My area of expertise from the patients point of view would be TMJ plus the speech challenges that these jaw and bite problems sometimes represent. Over the years I have seen a multitude of dentists, orthodontists, oral surgeons, speech therapists, neurologists and other health professionals who all had an opinion about my bite problem. I am not a doctor, but would purely be a patients point of view type person. I "get it" when people say they tried to explain to their dentist what their bite problem is and that they are misunderstood. I can listen to people's trials and tribulations and there is a good chance I have been down that road before. I can make suggestions as to what people can do at home, or what questions to ask their doctor or dentist when they visit. ////// I come from a family of dentists. My first house growing up was one of those residential/dentist combination homes and I was around the dental practice all the time. My teeth had always been perfect, and in many respects they still are. I have never had a cavity and my teeth are straight. About 25 years ago, I had my wisdom teeth out and since then my bite has never felt "normal." I have learned a lot over the years as I tried to figure out my problem from the Dentists, Speech Pathologists and assorted doctors that I have visited. I will try and recall information or experiences that may be helpful to you.


Twenty-Five years ago after my wisdom teeth were removed, my bite did not feel right and then had trouble speaking. For whatever reason, the first sensation I remember was not that my bite was off.....but rather that my normal tongue and speech patterns had been impeded. The years of searching for proper treatment has underscored the importance of understanding the relationship between dental and speech methodologies.///// To this end, and to further my research, I recently attended the American Speech-Language-Hearing Association Convention (ASHA) in Atlanta. At ASHA I learned about a specialty within Speech Pathology termed “Orofacial Myology”. In laymen's terms Orofacial Myology Disorder (OMD) deals with the establishment of correct functional activities of the tongue, lips and jaw. OMD is a motor speech disorder that impacts the normal flow of speech, chewing or swallowing.///// If you believe that your struggles with your teeth also present speech, chewing or swallowing challenges, you may want to seek out a licensed Speech Language Pathologist.....preferably one that has training with Orofacial Myology Disorder.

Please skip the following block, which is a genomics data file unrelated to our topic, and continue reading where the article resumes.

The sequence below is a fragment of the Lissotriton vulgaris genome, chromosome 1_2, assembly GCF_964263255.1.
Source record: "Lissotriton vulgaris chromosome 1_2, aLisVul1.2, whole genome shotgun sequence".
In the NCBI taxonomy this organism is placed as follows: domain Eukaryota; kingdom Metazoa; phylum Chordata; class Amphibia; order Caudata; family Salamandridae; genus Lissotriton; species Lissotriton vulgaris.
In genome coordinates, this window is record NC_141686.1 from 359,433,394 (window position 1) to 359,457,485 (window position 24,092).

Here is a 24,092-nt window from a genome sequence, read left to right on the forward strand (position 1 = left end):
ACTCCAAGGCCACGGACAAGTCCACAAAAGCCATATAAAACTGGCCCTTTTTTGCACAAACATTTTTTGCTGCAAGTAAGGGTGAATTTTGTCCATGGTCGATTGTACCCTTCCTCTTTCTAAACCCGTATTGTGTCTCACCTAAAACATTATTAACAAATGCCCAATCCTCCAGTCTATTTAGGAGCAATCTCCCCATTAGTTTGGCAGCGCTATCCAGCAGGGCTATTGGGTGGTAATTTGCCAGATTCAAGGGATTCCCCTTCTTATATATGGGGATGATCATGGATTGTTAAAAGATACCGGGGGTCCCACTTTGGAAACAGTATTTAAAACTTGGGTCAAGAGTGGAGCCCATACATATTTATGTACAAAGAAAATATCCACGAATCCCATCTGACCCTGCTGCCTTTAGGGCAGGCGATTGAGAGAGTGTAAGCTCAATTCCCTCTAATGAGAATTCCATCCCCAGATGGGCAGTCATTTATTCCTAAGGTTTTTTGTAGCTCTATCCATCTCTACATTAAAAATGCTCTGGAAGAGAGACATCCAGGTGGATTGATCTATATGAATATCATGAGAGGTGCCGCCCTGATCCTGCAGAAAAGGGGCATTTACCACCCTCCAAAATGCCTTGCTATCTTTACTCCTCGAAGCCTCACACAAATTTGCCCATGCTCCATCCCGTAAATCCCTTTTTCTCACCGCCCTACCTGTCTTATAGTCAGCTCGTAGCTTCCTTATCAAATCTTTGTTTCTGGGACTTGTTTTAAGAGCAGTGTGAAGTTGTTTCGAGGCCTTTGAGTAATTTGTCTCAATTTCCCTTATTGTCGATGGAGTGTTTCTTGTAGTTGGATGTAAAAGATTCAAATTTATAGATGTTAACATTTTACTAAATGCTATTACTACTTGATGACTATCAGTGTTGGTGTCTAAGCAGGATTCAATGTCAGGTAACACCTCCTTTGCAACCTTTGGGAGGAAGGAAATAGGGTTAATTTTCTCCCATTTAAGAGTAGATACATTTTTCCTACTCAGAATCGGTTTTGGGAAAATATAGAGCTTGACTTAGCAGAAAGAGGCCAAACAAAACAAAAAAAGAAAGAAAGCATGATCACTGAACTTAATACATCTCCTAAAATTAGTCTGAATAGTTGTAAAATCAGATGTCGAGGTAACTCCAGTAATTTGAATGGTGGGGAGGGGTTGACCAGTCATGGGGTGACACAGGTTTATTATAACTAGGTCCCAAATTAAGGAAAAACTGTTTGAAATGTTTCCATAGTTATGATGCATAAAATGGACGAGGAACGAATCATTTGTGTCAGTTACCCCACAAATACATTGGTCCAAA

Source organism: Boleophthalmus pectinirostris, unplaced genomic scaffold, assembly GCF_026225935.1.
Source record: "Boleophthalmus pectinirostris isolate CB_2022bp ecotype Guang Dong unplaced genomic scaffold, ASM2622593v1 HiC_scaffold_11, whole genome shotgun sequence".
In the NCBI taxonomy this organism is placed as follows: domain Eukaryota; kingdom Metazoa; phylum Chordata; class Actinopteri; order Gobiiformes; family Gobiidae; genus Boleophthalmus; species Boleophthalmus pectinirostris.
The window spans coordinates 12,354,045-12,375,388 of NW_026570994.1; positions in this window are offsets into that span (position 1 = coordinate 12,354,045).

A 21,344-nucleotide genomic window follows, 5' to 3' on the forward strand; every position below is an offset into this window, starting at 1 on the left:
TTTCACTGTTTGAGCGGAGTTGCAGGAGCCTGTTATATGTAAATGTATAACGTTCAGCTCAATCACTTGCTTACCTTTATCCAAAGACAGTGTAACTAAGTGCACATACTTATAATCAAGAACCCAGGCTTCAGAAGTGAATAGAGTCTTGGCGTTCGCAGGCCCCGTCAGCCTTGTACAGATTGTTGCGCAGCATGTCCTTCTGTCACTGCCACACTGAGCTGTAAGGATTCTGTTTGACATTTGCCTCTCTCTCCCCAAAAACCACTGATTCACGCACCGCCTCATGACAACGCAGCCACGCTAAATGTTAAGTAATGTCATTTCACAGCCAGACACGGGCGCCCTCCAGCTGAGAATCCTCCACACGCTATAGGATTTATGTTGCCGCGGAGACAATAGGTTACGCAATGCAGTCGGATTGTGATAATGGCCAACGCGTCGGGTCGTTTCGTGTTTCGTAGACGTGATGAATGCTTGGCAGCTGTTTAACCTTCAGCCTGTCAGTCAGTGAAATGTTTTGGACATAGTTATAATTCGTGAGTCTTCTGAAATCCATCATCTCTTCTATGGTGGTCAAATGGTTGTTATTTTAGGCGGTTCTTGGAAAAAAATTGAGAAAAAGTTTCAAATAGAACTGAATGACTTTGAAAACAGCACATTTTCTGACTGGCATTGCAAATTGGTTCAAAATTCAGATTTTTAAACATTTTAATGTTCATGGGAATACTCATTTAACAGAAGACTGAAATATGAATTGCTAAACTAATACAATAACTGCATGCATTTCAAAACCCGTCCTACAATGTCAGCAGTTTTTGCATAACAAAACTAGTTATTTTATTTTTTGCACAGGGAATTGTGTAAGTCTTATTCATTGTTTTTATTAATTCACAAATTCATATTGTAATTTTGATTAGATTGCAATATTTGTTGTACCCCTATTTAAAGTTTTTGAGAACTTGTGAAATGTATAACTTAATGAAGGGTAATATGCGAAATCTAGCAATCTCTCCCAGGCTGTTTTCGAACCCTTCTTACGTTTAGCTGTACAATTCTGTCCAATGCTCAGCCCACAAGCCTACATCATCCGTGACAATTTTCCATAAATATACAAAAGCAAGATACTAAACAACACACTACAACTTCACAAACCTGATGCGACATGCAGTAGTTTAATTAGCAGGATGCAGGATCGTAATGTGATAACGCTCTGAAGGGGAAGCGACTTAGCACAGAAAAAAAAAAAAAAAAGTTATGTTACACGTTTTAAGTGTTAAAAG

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Abridged Version of a Letter I Sent to a Health Care Professional (3/14/13): "..In my early 20's I had my wisdom teeth out. Almost immediately within a few days, something did not feel right in my mouth. I had trouble speaking. When I raised my tongue to try and touch my palate, I felt mostly just teeth. It is very cumbersome to talk and my bite also became a little bit off. If feels almost as if someone put a fork in my mouth and said "now try and speak." Very difficult. My articulation is fine, so to an observer I sound normal. But it takes a monumental effort, so I hate situations like talking on the phone or when somebody asks me to "tell them a story." ..I spent years going to different dentists, who lumped me into their generic version of what they knew about TMJ. They just automatically gravitate to what they have heard about TMJ and assume I am either stressed, or just imagining it. Years later, I look back at all those dentists and doctors and I am amazed at how little they really knew about my condition. I have seen the best dentists, including my dad who is a Orthodontist in New York, to TMJ Dentists in Atlanta and Florida. No one ever suggested that Speech Pathology may be a direction I should explore. ..And I was frustrated by the fact that several MRI's over the years, showed nothing. How could the MRI’s show nothing, and at the same time, I know something does not feel right? I do wear a night guard to sleep in, but it does not fix the trouble that I have when I try to talk. ..I went with a Speech Pathologist friend of mine to the American Speech Language Hearing (ASHA) Convention last October in Atlanta...There was a Speech Pathologist at ASHA who was saying that sometimes when you have your Wisdom Teeth taken out "late" that it could possibly cause damage to the Trigeminal Nerve and surrounding muscles.” POSTSCRIPT: At ASHA, I discovered OROFACIAL MYOLOGY (OMD) which is a specialty in Speech Pathology that addresses Oral Muscular Issues.